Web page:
Rebuilding the NAS, Part I

Rebuilding the NAS, Part I

If you follow this blog (it's ok if you don't), you may be aware that a couple of years back I decided to build my own NAS. I won't go into the details of what drove me to build it myself (you can read more about it here), but I will tell you what motivated me to rebuild it recently.

After my NAS was built, I had roughly 1.5TB in storage space available using a mixture of 500GB and 1TB disks, arranged in a RAID10 array. That was fast and reliable, but costly to upgrade. A few months later, I changed my mind and reshaped the array as a RAID5, which gave me roughly 2TB of disk space. Over time, I upgraded all drives to 1TB, which, in a RAID5 configuration, left me with little over 2.3TB available.

Needless to say that, with internet data caps growing constantly, I found myself again constrained by disk space. But with HDD prices still higher than they were pre-Thailand floods, replacing disks was not an option.

Enter ZFS.

UPDATED 16/07/2012: After pretty much destroying my USB stick on the weekend, I'm rebuilding my NAS yet again, and will be seeing if I can recover my ZFS pool from the new system. I have opted to install the whole system to USB (yes, including logs) for now, and will move busy folders to the ZFS array once it's all back to normal.

I'll be deleting the existing RAID-Z array and replacing it with either: a) a RAID-Z2 config with all 6 drives; or b) a RAID-Z configuration of 3 x 2-disk mirrors.

UPDATED 13/07/2012: Added note about RAID-Z drive-adding limitations.


My original NAS build ran Ubuntu Server 10.04 LTS, which I use on a daily basis at work and am quite happy with. Being a popular Linux distribution, it has a great support community as well as plenty of software packages available. It was a no-brainer.

What it didn't have, though, was support for ZFS. Since a full explanation of ZFS is beyond the scope of this post, I'll give you the short version: ZFS is a combined filesystem and logical volume manager created by Sun Microsystems (heard of them?) for the Solaris OS. It eventually got ported to FreeBSD (and even Ubuntu, although not as stable). Great, right? But what does this mean, exactly?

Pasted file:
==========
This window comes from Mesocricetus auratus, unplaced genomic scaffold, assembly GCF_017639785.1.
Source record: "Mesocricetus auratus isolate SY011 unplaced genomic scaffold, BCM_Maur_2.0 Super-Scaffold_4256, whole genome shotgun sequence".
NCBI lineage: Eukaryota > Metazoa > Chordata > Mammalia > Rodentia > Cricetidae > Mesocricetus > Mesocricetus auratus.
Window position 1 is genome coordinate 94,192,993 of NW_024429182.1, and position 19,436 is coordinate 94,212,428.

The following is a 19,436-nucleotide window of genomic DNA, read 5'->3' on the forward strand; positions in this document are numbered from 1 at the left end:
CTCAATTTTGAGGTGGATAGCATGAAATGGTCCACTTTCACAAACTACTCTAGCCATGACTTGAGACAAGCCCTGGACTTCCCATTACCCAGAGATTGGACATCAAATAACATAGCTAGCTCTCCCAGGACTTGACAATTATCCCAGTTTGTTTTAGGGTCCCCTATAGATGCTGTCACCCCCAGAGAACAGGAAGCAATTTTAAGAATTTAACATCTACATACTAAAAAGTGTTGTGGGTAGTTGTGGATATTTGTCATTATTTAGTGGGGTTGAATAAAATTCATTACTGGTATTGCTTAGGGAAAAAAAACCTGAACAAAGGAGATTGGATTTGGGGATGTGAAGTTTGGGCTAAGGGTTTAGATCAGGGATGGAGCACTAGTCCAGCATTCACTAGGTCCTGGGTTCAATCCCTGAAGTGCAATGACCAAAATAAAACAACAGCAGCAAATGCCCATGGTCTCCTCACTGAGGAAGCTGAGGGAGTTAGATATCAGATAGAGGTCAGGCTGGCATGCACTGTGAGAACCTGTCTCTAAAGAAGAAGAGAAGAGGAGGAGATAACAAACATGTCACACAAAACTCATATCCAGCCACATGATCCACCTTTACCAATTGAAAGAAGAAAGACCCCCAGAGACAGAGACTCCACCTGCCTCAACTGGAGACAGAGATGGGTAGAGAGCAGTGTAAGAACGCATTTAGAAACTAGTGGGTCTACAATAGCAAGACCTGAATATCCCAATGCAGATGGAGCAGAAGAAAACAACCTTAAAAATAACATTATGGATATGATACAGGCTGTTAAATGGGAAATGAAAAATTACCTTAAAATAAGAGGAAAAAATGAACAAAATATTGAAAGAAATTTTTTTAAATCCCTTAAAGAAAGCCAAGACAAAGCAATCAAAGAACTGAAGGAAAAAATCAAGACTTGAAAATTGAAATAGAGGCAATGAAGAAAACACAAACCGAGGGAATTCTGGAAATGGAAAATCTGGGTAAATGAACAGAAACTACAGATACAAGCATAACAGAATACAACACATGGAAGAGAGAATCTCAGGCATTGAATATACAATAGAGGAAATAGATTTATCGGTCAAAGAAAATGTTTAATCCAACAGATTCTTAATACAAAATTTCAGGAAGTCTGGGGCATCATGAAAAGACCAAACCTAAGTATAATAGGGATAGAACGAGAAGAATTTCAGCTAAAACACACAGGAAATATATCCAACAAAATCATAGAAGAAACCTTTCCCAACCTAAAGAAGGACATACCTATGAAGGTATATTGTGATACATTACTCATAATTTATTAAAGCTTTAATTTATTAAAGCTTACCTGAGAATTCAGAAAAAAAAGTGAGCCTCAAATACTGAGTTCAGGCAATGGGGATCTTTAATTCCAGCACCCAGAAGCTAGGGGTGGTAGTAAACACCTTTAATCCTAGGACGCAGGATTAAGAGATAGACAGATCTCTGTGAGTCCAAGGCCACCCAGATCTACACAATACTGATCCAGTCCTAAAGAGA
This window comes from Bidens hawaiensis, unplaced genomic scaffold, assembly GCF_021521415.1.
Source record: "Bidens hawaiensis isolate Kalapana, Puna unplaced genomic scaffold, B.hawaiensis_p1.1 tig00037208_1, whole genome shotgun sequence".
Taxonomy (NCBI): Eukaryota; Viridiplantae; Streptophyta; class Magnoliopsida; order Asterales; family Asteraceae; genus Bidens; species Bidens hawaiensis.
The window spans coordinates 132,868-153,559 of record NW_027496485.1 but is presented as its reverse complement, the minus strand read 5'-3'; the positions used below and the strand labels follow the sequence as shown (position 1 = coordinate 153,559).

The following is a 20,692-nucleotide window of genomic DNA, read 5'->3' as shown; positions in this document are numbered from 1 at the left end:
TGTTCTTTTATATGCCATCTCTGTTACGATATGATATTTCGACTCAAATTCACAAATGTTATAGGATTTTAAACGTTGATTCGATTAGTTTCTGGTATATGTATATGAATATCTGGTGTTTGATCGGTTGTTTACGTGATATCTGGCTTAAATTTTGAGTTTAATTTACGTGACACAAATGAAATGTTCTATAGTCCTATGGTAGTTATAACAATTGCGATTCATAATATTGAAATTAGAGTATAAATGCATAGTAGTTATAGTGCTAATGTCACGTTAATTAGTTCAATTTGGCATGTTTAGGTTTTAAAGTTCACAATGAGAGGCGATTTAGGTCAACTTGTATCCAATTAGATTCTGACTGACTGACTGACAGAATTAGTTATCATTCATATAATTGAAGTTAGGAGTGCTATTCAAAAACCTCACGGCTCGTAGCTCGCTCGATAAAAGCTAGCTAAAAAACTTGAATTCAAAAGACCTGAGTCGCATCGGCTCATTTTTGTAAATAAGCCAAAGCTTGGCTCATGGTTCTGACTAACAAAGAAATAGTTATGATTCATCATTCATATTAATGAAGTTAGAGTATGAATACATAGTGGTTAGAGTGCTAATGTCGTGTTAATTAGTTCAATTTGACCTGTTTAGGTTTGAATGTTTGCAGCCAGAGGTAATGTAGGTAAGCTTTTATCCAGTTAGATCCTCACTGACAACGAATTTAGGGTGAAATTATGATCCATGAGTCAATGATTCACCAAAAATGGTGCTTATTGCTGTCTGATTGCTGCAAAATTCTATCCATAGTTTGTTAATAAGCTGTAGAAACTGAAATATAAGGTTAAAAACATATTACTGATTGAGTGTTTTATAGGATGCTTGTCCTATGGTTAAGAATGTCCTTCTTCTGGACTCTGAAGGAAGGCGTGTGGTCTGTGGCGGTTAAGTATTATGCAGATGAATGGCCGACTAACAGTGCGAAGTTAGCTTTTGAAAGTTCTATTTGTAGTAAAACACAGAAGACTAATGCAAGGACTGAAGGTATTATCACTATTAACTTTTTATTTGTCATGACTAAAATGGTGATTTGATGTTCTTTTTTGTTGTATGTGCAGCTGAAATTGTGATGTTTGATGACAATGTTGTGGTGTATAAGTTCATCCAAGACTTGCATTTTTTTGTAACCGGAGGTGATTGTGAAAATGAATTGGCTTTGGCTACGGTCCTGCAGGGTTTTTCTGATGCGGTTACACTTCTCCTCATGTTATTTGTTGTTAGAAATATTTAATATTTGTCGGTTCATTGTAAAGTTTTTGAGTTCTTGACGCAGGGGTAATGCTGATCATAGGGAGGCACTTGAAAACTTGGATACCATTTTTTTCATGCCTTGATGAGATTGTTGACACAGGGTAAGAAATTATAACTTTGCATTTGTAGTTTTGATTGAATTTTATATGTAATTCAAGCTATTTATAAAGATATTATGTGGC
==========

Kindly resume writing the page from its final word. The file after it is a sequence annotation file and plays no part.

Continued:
In essence, you add a bunch of physical HDDs to your system, tell ZFS you want to combine them into one big container to store your files, and it will take care of managing the disks, integrity and replication of the data for you. You see, ZFS was designed from the ground up with transparent data integrity in mind. So it will always ensure your data is safe at all times. And if it can't keep it safe, it will let you know.

But, as I mentioned before, my NAS was running Ubuntu, which doesn't have a good enough (or up-to-date) implementation of ZFS. Seeing as Ubuntu 12.04 was out, I thought it was about time I rebuilt the NAS with just the services I really need, and shave the unnecessary fat off the system. So why not take the time to install FreeBSD instead, which is known for its stability and set-it-and-forget-it approach?

The Result (a teaser)

Just so that you know what I have after following the instructions below, here's the current status of my NAS:

  • FreeBSD 9.0 installed, booting off a USB stick and running the whole system off a ZFS pool, making it FAST
  • SABnzbd+, Sick-Beard and CouchPotato installed and doing all my broadcatching, just as before (see here for more)
  • AFP and Samba installed, serving files to both Windows and Mac devices
  • A custom script that emails me the NAS' current IP address on boot, useful when taking the box to a friend's place or a LAN party
  • Avahi daemon advertising AFP and Samba services on the local network for easier discovery (think Apple's Bonjour)


Before we dig into details, here's what you need to know:

  • All the shell commands were run in Terminal on a Mac. I don't know/care what the Windows equivalents are.